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Let $f:[-1,1]\to\mathbb{R}$ be the function defined by

$f(x)=\begin{cases} 1&\text{ if }x=0\\ 0&\text{ if }x\neq 0.\end{cases}$

Prove that the upper integral $\int_{-1}^1f(x)dx$ is equal to $0$.

Here is my attempt:

fix $\epsilon > 0$. If we compute the upper Darboux sum using the division $D=\{-1,-\frac{\epsilon}{2},\frac{\epsilon}{2},1\}$ we get:

$S(D) = \sum_{i=1}^{3} \delta_i F_i$ where $F_i = sup\{f(x): x_{i-1} < x < x_i\}$

$\sum_{i=1}^{3} \delta_i F_i = (-\frac{\epsilon}{2} - (-1))F_1 + (\frac{\epsilon}{2} - (-\frac{\epsilon}{2}))F_2 + (1 -\frac{\epsilon}{2})F_3 $

since $ 0 \notin[-1, -\frac{\epsilon}{2}]$ and $ 0 \notin[\frac{\epsilon}{2}, 1], F_1 = F_3= 0$. Since $0 \in[-\frac{\epsilon}{2}, \frac{\epsilon}{2}]$, then $F_2 = 1$.

Then we have that:$(-\frac{\epsilon}{2} - (-1))F_1 + (\frac{\epsilon}{2} - (-\frac{\epsilon}{2}))F_2 + (1 -\frac{\epsilon}{2})F_3 = (1-\frac{\epsilon}{2})(0) + (2\frac{\epsilon}{2})(1) + (1-\frac{\epsilon}{2})(0) = 0 + \epsilon$.

It follows that $\forall_{\epsilon>0}$ there exists a division such that $0 < S(D) < \epsilon$. Also $f(x) \geq 0$ so $S(D) \geq 0$ for any division. Therefore, from the definition of the infimum $inf\{S(D): D \text{ is a division of }[-1,1]\} = 0 = \text{ upper}\int_{-1}^1f(x)dx$

is this proof OK?

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  • $\begingroup$ The general idea is correct although the notation and presentation is a bit sloppy. $\endgroup$
    – Math1000
    Mar 10, 2020 at 1:43
  • $\begingroup$ That's a complicated way to say something simple. $\endgroup$
    – zugzug
    Mar 10, 2020 at 2:19
  • $\begingroup$ How can I simplify it? Is it better to say that as $\epsilon$ approaches zero, the lower darboux sum approaches zero and therefore the upper integral is zero? $\endgroup$ Mar 10, 2020 at 2:33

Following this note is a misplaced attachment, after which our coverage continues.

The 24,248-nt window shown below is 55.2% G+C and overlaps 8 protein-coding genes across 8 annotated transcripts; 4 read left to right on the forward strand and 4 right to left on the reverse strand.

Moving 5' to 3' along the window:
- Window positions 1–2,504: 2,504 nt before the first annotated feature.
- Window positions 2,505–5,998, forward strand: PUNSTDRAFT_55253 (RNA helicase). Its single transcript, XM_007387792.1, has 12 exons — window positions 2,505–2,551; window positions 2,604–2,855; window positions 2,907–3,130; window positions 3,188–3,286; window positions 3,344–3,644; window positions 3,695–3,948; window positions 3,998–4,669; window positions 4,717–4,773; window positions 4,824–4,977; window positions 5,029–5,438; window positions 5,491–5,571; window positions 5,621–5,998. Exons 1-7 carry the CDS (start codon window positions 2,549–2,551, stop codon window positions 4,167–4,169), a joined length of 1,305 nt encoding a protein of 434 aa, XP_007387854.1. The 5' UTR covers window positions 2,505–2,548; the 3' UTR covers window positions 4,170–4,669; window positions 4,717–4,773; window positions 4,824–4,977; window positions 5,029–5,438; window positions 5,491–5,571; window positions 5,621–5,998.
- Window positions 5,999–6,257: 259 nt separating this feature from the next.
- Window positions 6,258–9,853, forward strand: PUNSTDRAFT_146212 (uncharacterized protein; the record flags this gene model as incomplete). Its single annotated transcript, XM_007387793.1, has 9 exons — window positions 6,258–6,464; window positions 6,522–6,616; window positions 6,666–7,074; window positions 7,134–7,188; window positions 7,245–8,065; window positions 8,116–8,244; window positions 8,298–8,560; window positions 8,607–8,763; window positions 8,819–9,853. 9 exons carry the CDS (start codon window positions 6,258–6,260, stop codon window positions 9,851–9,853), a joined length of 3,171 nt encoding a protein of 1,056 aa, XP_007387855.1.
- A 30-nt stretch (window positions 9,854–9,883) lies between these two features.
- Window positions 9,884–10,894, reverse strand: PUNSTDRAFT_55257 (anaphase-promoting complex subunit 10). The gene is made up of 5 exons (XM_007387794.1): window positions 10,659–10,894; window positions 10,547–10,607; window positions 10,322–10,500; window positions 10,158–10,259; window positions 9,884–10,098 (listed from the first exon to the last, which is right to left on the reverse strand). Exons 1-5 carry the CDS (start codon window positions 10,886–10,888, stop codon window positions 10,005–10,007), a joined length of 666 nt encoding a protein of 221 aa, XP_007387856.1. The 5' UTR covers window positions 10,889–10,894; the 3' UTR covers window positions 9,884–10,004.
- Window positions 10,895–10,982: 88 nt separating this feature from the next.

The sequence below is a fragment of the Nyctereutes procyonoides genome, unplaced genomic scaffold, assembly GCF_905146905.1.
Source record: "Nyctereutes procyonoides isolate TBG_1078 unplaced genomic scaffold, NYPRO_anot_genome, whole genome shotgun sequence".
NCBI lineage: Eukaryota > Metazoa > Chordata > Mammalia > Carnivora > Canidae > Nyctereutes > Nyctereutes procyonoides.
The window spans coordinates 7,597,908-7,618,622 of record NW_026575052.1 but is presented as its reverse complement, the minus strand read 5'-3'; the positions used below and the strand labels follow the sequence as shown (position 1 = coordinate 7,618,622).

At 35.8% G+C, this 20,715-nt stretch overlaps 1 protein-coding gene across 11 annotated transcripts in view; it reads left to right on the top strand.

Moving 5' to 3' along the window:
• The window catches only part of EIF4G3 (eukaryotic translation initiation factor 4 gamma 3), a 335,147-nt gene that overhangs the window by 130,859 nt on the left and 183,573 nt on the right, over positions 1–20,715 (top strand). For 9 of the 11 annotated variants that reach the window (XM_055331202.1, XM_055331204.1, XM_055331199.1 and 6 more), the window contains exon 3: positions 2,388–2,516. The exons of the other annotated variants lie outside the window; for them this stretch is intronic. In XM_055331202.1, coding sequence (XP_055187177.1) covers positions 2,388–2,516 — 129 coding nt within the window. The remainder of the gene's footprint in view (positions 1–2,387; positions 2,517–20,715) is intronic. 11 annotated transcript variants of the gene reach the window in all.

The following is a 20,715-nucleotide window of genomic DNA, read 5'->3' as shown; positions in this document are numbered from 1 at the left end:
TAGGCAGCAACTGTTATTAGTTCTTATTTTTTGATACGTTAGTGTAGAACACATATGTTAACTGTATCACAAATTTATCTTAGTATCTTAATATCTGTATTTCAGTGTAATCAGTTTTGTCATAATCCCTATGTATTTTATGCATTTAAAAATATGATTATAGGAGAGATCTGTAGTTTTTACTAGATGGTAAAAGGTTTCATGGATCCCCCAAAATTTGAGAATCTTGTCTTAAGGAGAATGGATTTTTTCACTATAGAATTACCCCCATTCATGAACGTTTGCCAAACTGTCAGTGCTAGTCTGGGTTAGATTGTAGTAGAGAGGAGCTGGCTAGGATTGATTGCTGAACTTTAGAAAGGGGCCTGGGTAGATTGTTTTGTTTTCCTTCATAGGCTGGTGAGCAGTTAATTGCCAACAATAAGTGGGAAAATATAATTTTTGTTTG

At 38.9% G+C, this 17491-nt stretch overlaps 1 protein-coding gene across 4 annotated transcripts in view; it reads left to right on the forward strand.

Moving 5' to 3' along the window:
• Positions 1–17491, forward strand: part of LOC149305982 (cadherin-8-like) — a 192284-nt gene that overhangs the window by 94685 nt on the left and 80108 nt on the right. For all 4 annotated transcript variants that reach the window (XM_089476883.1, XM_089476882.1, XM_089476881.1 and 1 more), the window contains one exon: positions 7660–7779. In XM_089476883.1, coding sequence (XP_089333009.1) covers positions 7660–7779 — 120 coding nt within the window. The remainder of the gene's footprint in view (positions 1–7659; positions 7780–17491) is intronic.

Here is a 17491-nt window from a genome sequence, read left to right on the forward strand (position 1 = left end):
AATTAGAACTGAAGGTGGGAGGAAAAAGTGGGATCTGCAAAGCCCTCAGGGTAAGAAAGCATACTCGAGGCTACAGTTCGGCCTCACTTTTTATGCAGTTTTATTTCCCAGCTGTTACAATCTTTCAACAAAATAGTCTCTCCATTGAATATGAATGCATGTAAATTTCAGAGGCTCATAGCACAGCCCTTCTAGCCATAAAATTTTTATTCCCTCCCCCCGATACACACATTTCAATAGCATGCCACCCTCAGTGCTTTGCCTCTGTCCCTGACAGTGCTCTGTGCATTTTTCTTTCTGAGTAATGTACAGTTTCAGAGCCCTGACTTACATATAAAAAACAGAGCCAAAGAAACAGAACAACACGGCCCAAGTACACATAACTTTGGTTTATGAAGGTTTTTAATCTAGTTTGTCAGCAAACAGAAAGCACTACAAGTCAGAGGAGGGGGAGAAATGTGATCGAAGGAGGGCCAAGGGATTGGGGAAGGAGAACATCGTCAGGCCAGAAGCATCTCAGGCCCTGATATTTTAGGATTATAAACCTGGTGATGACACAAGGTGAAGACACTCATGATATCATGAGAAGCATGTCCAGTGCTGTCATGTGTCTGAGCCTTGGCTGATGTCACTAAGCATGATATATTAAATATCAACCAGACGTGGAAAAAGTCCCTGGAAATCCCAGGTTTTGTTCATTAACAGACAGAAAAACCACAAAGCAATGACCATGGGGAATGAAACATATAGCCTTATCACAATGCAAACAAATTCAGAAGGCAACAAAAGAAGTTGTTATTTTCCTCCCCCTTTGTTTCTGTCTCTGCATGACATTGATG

• $\begingroup$ The lower sum is unrelated to the upper sum and upper integral. Anything you say about the lower sum means nothing about the upper sum and upper integral. $\endgroup$
    – Jivan Pal
    Mar 10, 2020 at 2:38
  • $\begingroup$ Can I say that as as ϵ approaches zero, the upper darboux sum approaches zero and therefore the upper integral is zero? $\endgroup$ Mar 10, 2020 at 2:42

1 Answer 1

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You write:

It follows that $\forall_{\epsilon>0}$ there exists a division such that $0 < S(D) < \epsilon$. Also $f(x) \geq 0$ so $S(D) \geq 0$ for any division. Therefore, from the definition of the infimum $inf\{S(D): D \text{ is a division of }[-1,1]\} = 0 = \text{ upper}\int_{-1}^1f(x)dx$

I would write:

Thus, for all $\epsilon > 0$, there is a division $D$ such that $S(D) = \epsilon$. This implies that

$$\mathrm{inf} \big\{ S(D) \;\big|\; D \text{ is a partition of } [-1, 1] \big\} \leq \epsilon.$$

In the limit as $\epsilon$ tends to zero, we thus have

$$\mathrm{inf} \big\{ S(D) \;\big|\; D \text{ is a partition of } [-1, 1] \big\} \leq 0.$$

Since $f(x) \geq 0$ for all $x$, we have $S(D) \geq 0$ for any choice of division $D$. This means that

$$\mathrm{inf} \big\{ S(D) \;\big|\; D \text{ is a partition of } [-1, 1] \big\} \geq 0.$$

Collectively, this means the infimum is equal to zero, and so by definition of the upper integral, that is also equal to zero.

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